Are flat board games too old-school?
Do three-dimensional moves not tax your brain enough?
Do you want to out-geek your friends?
Time to take noughts and crosses ("tic-tac-toe" for our colonial cousins) into not just three dimensions, but four.
Four-dimensional noughts and crosses.
I call it "4DOX" for short...
Disclosure: I first encountered four-dimensional noughts and crosses in a tattered second-hand copy of a book of "mathematical diversions", about 30 years ago. The book is long-gone, and I can't remember what it was actually called. If you think I have broken somebody's copyright (yours?), then please let me know so that I can give the original creator proper credit.
Step 1: The Playing "surface"
Mathematically, 4DOX happens in four dimensions, but you play it on a two-dimensional surface.
The playing board is a 4x4 grid of 4x4 grids.
Still confused? Meh, just print out the sheet...
Step 2: How to Play
As for normal, two-dimensional noughts and crosses (2DOX), players take turns to mark a square, trying to form up a line of four.
At the same time, they are trying to block the other player from forming their own lines of four.
A winning line of four can take many forms - the image above gives just a few winning lines - but the easiest way to tell if a line is correct is to picture the four smaller grids as if they were stacked up in the order they appear on the sheet. If the marked squares make a straight line in three dimensions, it counts.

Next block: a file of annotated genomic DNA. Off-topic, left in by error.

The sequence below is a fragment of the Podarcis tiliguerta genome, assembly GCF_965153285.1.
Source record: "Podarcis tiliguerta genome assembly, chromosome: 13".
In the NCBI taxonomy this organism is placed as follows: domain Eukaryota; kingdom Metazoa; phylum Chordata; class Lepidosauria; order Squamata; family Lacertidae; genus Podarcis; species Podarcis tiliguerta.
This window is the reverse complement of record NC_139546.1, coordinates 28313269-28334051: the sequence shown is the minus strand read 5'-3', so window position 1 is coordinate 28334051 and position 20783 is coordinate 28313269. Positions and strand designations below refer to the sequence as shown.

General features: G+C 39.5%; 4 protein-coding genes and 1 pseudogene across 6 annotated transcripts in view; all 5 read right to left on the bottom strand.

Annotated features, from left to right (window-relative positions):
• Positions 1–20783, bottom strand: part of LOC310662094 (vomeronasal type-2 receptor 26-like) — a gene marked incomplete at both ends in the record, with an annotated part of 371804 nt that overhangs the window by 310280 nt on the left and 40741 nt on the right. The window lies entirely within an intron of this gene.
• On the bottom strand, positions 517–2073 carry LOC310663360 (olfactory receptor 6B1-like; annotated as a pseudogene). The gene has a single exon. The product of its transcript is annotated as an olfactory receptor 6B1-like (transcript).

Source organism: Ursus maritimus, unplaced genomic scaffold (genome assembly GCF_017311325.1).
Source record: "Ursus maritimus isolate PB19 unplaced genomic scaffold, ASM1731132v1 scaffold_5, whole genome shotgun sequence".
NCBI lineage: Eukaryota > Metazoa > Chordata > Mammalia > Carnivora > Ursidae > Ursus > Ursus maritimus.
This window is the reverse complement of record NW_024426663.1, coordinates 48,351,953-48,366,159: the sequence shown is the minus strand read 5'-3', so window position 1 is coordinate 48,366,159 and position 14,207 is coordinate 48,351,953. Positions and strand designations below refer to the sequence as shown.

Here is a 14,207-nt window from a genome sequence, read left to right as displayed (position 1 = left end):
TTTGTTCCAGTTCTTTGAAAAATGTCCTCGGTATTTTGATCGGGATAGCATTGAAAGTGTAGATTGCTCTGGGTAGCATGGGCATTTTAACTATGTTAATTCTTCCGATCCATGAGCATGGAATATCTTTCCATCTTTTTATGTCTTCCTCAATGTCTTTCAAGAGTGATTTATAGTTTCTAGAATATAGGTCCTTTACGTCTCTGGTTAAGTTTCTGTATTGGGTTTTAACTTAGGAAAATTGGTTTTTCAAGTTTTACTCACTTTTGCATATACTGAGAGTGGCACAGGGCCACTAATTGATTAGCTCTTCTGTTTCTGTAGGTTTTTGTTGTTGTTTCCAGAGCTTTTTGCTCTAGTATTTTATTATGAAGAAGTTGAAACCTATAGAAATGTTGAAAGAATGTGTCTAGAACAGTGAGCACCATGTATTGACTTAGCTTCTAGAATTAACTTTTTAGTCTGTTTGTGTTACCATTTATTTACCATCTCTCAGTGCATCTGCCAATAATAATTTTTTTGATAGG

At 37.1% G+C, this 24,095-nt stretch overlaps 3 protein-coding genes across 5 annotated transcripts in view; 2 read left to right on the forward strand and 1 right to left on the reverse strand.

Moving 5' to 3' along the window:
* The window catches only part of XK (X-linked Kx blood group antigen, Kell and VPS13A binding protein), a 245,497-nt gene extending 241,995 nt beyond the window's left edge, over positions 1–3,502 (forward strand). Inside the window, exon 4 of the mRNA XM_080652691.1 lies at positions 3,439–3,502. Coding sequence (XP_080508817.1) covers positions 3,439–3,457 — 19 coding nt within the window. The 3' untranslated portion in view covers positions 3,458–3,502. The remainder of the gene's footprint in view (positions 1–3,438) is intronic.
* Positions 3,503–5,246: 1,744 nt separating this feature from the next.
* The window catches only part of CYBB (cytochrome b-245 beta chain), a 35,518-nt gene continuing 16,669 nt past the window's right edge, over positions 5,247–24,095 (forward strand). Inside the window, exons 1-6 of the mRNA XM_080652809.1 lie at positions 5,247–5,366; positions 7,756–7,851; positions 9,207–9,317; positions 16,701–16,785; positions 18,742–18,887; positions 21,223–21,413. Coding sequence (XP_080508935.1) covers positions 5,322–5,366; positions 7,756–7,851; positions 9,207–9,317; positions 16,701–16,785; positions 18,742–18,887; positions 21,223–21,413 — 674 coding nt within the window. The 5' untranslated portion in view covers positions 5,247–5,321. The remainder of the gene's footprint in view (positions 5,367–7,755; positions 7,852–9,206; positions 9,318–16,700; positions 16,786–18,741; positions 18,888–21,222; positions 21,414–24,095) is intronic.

A big advantage of 4DOX over 2DOX is that there is space for more than two players, so you can play as a group around table, in the coffee shop, down the pub etc.
The easiest way to include more people is drop the "O" and "X", and switch to players just writing their first initial in the squares.
Step 3: Alternatives and Extras
Because there is a lot of "space" in a 4DOX board, you don't have to stop playing when the first person gets a line of four.
You can keep playing for as long as you like, then count up how many lines each player has got.
You can also add any "house" rules you like, such as making the first line worth two or three points instead of one.
To help you out, I've also made versions of the file with different numbers of the board on it.
- "4DOX2" has two A5 versions of the original board on one A4 page.
- "4DOX4" has 4 boards arranged on an A3 page.
- "4DOX4s" is the same as 4DOX4, but reduced to A4 - that way, you can print the board at home, and photocopy it larger at work or school.
You can make the board last longer by laminating it and playing with a whiteboard marker.
Of course, you don't have to restrict yourself to playing on printouts of my version of the board - you can sketch it out on scrap paper, scribe it carefully on graph paper, or scratch it into the dirt of the playground.
Share with your friends, have a play, and enjoy!